As some of you might be aware of, last weekend was the SPIEL in Essen, Germany.
A large tradeshow, where everything that carries "game" in its name (except for electronically games) is displayed: Board Games, LARP Games, Card Games and of cause Tabletop Games.
I don't want to start discussing the Fair itself, but I am visiting that event for several years now, always with the focus on the Tabletop part. The business has changed a lot in the last couple of years. While back then the reason to go to the fair was to see new stuff, today you see this new stuff on the web before hand. Nowadays I go to the fair for two reasons:
1. See products in real life. IE: Warzone by Prodos Games looked ok-ish on the web. I highly doubted that the miniatures would be of acceptable quality. Seeing them up close taught me wrong.
2. Find new stuff. While the interwebs are so wast, small companies sometimes slip through the net or never get noticed at all. To find at least one of them is a personal mission I am undertaking every year.
This year I found:
http://laughingjack.de (still in progress)
So let the review begin!
Support your local traders is in times of globalisation sometimes hard to do. Especially in the tabletop business, unless you live in Nottingham.
Therefore Laughing Jack gets a bonus point for being almost right around the corner from my place.
Another bonus point is giving for the fact, that this little company is seriously exploring the possibilities of spray cans for scenery painting. And they use the same brand as I do. +1
But most important part are the people. Compared to other exhibitors, the quota of heads working there in relation to the size of their display area already shows how passionate these guys are about their product.
Awesome, passionate people from the local area, that enable you to do custom laser work on their terrain. What do you want more?
The Product/ First impression:
The product I will be reviewing is the Living Unit small (kindly sponsored by Laughing Jack). As you can see the 2,5mm MDF sheets come in a nice plastic bag. Compared to other ways of packaging, the bag has the big advantage, the loose pieces that fall out, will not disappear in the carper. That might sound like a little thing, but when I unpacked another kit recently (packed in shrink foil) I experienced a quite close contact with my floor, searching for all the missing pieces.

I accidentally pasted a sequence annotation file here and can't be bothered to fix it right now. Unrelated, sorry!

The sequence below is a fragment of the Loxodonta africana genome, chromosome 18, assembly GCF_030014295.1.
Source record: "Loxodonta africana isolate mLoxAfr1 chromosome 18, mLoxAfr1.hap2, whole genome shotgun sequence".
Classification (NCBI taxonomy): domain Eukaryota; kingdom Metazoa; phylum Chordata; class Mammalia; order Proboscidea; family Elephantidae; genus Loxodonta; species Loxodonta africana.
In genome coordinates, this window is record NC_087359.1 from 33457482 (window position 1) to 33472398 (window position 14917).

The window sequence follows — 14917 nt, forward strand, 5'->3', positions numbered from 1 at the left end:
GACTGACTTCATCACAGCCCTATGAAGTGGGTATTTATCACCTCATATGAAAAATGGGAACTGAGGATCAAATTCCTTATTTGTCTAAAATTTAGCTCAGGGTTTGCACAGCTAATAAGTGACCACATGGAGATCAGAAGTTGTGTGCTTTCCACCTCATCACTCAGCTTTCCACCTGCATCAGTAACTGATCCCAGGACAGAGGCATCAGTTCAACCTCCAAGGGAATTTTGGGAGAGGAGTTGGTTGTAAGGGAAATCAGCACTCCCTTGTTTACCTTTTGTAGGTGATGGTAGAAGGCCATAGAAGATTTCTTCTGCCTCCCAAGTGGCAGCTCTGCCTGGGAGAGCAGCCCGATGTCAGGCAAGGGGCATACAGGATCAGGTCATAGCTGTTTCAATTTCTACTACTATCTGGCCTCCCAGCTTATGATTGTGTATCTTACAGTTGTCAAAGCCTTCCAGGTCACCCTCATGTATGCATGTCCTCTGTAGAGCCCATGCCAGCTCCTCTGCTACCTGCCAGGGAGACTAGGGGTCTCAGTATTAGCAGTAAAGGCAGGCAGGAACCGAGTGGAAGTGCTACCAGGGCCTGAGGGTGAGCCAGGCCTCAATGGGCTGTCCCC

Infinity, the declared target use for Laughing Jacks Terrain, brings lots of different tastes when it comes to terrain. For most of the people, it is important that the buildings are intact and not skull-encrusted. From there on the taste differs quite a lot. From the steamy dschungle terrain on paradiso to the ultra clean cities on Neo Terra (where you can eat from the walkway) the Infinty universe offers a buck load of different settings.
The containers from Laughing Jacks make you think of pre-fab housings, that are simply dropped into place.
I really like the rusty and rather dirty impression these containers leave on my retina. And they will work perfectly on my Silas Ark Table.
I can also hear some of the voices that have declared my table "too dirty" for Infinity mouthing doubts, if these containers fit, but I happily point them into the direction of the painted pieces and I guess we all can agree on: The DO!
Especially with all the small details they already come with, they add lots of flair to the skirmish atmosphere Infinity provides (look at the door opening computer pieces and the CCTV later on)
Being still boxed, the container whispers promising things and the impression the painted containers at the fair left was simple: not how much, but how many !
Let the fun begin! I had already high hopes, since some pieces simply fell out of their frames. Most of the pieces that still stuck were ejected from the frame with little pressure, but some pieces where really hard to get out. That resulted in almost breaking some of them, since they were really small and thin.
|Lots of pieces :D|
Fragile as it may appear during the first steps of assembly, the container get sturdier and sturdier the more progress you make. After the "skeleton" has been fleshed out, you feel like having a plastic rhino in front of you.
Another surprising thing you realise during assembly is the clever combination of the laser-burned in lines and the engraved details, easy to spot at the roof-piece:
Two things can be spotted in this picture:
1. The clever design. As the guys explained, they wanted to have no construction "squares" visible on the outside of the container. Therefore they disappear within this piece.
2. When you look at the round holes, you can see how thin MDF can be. I tested it... it still hold a surprising amount of pressure.
After the main piece has been assembled, the small details where next. Sadly the assembly aid is rather cryptic in this regard.
Here are some shots of the fine details worked into this design. Notice the small door-computer thingy. And the omni-present cctv, that just screams for rules like "don't use concilium banned weapons in this area... or else..."